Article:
Sen. Ron JohnsonRonald (Ron) Harold JohnsonTrump spars with GOP lawmakers on steel tariffs Overnight Regulation: Trump unveils budget | Sharp cuts proposed for EPA, HHS | Trump aims to speed environmental reviews | Officials propose repealing most of methane leak rule Trump budget seeks savings through ObamaCare repeal MORE (R-Wis.) is hedging over whether he'll back the Senate's new ObamaCare replacement bill.

Johnson initially indicated he could back the measure, but told a local newspaper that he's now not so sure because of comments by Senate Majority Leader Mitch McConnellAddison (Mitch) Mitchell McConnellLawmakers feel pressure on guns Bipartisan group of House lawmakers urge action on Export-Import Bank nominees Curbelo Dem rival lashes out over immigration failure MORE (R-Ky.) suggesting some Medicaid cuts in the bill may not happen.

"I am concerned about Leader [Mitch] McConnell's comments to apparently some of my Republican colleagues — 'Don't worry about some of the Medicaid reforms, those are scheduled so far in the future they'll never take effect,'" Johnson told the Green Bay Press-Gazette in remarks that were first published on Friday.

The Senate GOP bill dramatically reforms and scales back Medicaid funding — a move that is drawing pushback from several key swing votes. But, according to The Washington Post, McConnell is privately telling undecided moderates that some of the deepest cuts to the program will never happen. 

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Johnson stressed he has to "confirm" McConnell's comments, but if that is the Kentucky Republican's pitch it would be a "pretty significant breach of trust" with many conservatives supporting the bill because it includes entitlement reform. 

"I think those comments are going to really put the motion to proceed in jeopardy, whether it's on my part or others," he said.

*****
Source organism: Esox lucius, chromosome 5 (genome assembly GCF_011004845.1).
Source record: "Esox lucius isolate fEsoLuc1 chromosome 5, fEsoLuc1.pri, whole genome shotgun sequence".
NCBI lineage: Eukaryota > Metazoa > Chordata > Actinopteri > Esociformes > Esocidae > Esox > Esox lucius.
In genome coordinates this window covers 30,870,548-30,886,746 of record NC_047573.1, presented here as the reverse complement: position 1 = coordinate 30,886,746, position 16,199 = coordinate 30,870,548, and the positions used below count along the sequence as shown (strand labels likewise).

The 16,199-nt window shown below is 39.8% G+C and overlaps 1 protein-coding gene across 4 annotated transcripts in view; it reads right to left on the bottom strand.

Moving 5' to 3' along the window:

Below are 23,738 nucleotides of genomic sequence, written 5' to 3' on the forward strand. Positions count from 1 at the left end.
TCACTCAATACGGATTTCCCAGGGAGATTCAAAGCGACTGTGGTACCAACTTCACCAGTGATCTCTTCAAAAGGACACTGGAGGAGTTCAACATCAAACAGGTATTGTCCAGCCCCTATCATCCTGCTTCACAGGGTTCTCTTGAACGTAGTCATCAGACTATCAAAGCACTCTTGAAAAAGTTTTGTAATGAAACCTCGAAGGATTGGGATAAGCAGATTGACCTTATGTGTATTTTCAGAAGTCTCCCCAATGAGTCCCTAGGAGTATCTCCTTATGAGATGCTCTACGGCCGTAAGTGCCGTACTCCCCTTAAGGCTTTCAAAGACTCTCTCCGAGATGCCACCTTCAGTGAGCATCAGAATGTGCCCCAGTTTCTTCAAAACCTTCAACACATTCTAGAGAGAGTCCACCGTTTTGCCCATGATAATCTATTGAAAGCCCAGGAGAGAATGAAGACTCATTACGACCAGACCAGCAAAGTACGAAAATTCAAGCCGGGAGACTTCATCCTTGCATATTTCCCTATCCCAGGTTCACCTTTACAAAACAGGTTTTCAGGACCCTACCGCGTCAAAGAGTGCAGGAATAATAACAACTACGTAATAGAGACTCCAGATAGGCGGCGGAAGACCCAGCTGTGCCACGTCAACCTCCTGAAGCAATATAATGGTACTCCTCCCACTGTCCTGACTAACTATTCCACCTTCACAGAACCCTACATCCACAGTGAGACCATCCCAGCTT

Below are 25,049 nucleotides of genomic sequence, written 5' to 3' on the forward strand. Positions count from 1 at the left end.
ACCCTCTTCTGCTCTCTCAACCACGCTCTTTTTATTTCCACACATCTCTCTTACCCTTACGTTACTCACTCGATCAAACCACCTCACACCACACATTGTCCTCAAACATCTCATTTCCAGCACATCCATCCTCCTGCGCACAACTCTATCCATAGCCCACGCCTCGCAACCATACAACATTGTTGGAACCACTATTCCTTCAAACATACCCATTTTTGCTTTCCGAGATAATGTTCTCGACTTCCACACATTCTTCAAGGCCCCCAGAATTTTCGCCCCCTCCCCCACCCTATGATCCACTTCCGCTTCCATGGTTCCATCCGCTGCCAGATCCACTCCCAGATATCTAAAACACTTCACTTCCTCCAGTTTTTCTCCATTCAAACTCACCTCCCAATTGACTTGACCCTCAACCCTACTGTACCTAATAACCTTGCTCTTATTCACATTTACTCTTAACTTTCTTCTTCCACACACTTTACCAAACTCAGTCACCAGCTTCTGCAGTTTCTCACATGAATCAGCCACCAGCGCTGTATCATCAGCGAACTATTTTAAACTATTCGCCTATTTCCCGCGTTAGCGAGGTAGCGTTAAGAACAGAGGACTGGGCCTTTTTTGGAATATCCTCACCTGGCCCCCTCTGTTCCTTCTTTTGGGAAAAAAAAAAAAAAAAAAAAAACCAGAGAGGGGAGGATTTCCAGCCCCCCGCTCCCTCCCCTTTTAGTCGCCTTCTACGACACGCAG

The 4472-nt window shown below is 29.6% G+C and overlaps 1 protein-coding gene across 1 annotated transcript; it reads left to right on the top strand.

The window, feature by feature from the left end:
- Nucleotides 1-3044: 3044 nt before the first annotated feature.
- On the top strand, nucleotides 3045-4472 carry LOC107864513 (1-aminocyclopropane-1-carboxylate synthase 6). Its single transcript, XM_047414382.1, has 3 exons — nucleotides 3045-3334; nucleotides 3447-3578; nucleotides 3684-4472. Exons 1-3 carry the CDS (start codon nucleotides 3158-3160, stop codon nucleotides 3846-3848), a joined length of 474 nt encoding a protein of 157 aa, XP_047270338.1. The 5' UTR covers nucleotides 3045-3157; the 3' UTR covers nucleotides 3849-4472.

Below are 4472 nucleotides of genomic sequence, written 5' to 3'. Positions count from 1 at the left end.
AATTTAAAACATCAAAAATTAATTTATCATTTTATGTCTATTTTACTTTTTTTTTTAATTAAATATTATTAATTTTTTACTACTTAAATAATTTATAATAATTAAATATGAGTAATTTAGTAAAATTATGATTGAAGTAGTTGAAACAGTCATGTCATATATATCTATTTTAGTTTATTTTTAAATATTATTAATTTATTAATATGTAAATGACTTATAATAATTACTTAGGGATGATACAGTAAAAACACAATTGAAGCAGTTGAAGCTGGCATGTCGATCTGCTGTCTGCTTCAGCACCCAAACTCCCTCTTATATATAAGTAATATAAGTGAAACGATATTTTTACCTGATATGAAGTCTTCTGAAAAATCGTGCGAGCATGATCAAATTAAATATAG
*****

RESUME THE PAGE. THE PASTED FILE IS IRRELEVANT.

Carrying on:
Johnson initially said last week that he would vote to proceed to the bill. But according to the Green Bay Press-Gazette, he is now undecided on the vote because of the Medicaid fight. 

A spokesman for Johnson didn't immediately respond to a request for comment. 

The Wisconsin Republican — who was largely written off by GOP leadership during last year's election — was one of four conservative senators who came out against the initial draft of the repeal bill. He previously warned that he would vote against the motion to proceed if it occurred before the July recess. 

Medicaid has emerged as a key sticking point for Republicans as they try to get 50 GOP senators to support their repeal and replace bill. 

With GOP Sens. Susan CollinsSusan Margaret CollinsOvernight Tech: Judge blocks AT&T request for DOJ communications | Facebook VP apologizes for tweets about Mueller probe | Tech wants Treasury to fight EU tax proposal Overnight Regulation: Trump to take steps to ban bump stocks | Trump eases rules on insurance sold outside of ObamaCare | FCC to officially rescind net neutrality Thursday | Obama EPA chief: Reg rollback won't stand FCC to officially rescind net neutrality rules on Thursday MORE (Maine) and Rand PaulRandal (Rand) Howard PaulDem wins Kentucky state House seat in district Trump won by 49 points GOP's tax reform bait-and-switch will widen inequality Pentagon budget euphoria could be short-lived MORE (Ky.) expected to vote against the motion to proceed, McConnell cannot afford to lose another Republican.

But several GOP senators, many from states that expanded Medicaid under ObamaCare, remain on the fence and huddled with McConnell in his office late last week. 

Nevada Gov. Brian Sandoval (R) has also been a vocal critic of the bill, which could put pressure on Sen. Dean HellerDean Arthur HellerThe siren of Baton Rouge Big Republican missteps needed for Democrats to win in November What to watch for in the Senate immigration votes MORE (R-Nev.) — who is up for reelection next year — to vote against it. 

Federal Medicaid funding could drop by as much as 39 percent over the next two decades under Senate Republicans' healthcare plan, according to a report presented at the National Governors Association meeting.